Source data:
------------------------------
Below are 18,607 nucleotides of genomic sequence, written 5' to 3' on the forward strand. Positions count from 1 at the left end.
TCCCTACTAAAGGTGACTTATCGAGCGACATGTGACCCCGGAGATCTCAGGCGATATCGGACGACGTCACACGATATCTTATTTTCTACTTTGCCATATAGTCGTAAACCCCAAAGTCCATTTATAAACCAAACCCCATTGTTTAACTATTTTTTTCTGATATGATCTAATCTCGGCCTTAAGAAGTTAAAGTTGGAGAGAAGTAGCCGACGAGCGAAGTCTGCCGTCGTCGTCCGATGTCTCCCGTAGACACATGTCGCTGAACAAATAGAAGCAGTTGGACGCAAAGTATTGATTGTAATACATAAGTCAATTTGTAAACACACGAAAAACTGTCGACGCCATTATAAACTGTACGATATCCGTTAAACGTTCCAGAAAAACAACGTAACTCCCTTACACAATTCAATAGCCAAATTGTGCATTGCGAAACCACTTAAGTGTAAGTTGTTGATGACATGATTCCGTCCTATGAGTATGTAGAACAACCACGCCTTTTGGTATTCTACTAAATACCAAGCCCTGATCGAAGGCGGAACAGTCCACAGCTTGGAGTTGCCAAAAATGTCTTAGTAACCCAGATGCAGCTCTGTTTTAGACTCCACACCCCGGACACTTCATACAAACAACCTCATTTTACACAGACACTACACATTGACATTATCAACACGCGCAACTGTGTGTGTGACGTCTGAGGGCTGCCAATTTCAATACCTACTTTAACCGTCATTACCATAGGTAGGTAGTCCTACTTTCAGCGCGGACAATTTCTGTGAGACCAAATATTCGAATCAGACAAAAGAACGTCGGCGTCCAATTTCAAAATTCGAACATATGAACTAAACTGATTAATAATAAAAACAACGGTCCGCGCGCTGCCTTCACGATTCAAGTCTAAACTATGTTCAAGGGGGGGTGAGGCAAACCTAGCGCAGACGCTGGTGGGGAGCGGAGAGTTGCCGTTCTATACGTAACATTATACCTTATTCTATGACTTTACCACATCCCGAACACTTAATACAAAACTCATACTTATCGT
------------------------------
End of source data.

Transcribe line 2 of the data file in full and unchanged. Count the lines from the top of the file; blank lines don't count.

TCCCTACTAAAGGTGACTTATCGAGCGACATGTGACCCCGGAGATCTCAGGCGATATCGGACGACGTCACACGATATCTTATTTTCTACTTTGCCATATAGTCGTAAACCCCAAAGTCCATTTATAAACCAAACCCCATTGTTTAACTATTTTTTTCTGATATGATCTAATCTCGGCCTTAAGAAGTTAAAGTTGGAGAGAAGTAGCCGACGAGCGAAGTCTGCCGTCGTCGTCCGATGTCTCCCGTAGACACATGTCGCTGAACAAATAGAAGCAGTTGGACGCAAAGTATTGATTGTAATACATAAGTCAATTTGTAAACACACGAAAAACTGTCGACGCCATTATAAACTGTACGATATCCGTTAAACGTTCCAGAAAAACAACGTAACTCCCTTACACAATTCAATAGCCAAATTGTGCATTGCGAAACCACTTAAGTGTAAGTTGTTGATGACATGATTCCGTCCTATGAGTATGTAGAACAACCACGCCTTTTGGTATTCTACTAAATACCAAGCCCTGATCGAAGGCGGAACAGTCCACAGCTTGGAGTTGCCAAAAATGTCTTAGTAACCCAGATGCAGCTCTGTTTTAGACTCCACACCCCGGACACTTCATACAAACAACCTCATTTTACACAGACACTACACATTGACATTATCAACACGCGCAACTGTGTGTGTGACGTCTGAGGGCTGCCAATTTCAATACCTACTTTAACCGTCATTACCATAGGTAGGTAGTCCTACTTTCAGCGCGGACAATTTCTGTGAGACCAAATATTCGAATCAGACAAAAGAACGTCGGCGTCCAATTTCAAAATTCGAACATATGAACTAAACTGATTAATAATAAAAACAACGGTCCGCGCGCTGCCTTCACGATTCAAGTCTAAACTATGTTCAAGGGGGGGTGAGGCAAACCTAGCGCAGACGCTGGTGGGGAGCGGAGAGTTGCCGTTCTATACGTAACATTATACCTTATTCTATGACTTTACCACATCCCGAACACTTAATACAAAACTCATACTTATCGT